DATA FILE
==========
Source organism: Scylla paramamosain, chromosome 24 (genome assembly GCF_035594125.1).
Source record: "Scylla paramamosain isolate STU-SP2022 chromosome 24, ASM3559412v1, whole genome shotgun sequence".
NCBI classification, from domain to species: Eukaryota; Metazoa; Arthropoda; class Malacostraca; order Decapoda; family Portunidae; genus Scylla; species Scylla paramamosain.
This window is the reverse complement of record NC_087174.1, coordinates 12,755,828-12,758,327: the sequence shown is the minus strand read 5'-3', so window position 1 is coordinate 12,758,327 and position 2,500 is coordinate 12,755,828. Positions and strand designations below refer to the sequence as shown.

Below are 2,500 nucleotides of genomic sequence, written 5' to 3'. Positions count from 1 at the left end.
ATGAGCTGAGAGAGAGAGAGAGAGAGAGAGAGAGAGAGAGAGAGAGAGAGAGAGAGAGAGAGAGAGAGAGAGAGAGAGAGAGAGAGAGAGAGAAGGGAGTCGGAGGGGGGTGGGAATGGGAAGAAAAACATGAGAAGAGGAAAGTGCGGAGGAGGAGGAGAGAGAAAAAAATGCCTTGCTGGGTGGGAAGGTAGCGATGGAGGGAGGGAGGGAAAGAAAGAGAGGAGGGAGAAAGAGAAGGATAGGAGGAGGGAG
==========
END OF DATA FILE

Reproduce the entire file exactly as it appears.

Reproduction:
Source organism: Scylla paramamosain, chromosome 24 (genome assembly GCF_035594125.1).
Source record: "Scylla paramamosain isolate STU-SP2022 chromosome 24, ASM3559412v1, whole genome shotgun sequence".
NCBI classification, from domain to species: Eukaryota; Metazoa; Arthropoda; class Malacostraca; order Decapoda; family Portunidae; genus Scylla; species Scylla paramamosain.
This window is the reverse complement of record NC_087174.1, coordinates 12,755,828-12,758,327: the sequence shown is the minus strand read 5'-3', so window position 1 is coordinate 12,758,327 and position 2,500 is coordinate 12,755,828. Positions and strand designations below refer to the sequence as shown.

Below are 2,500 nucleotides of genomic sequence, written 5' to 3'. Positions count from 1 at the left end.
ATGAGCTGAGAGAGAGAGAGAGAGAGAGAGAGAGAGAGAGAGAGAGAGAGAGAGAGAGAGAGAGAGAGAGAGAGAGAGAGAGAGAGAGAGAGAAGGGAGTCGGAGGGGGGTGGGAATGGGAAGAAAAACATGAGAAGAGGAAAGTGCGGAGGAGGAGGAGAGAGAAAAAAATGCCTTGCTGGGTGGGAAGGTAGCGATGGAGGGAGGGAGGGAAAGAAAGAGAGGAGGGAGAAAGAGAAGGATAGGAGGAGGGAG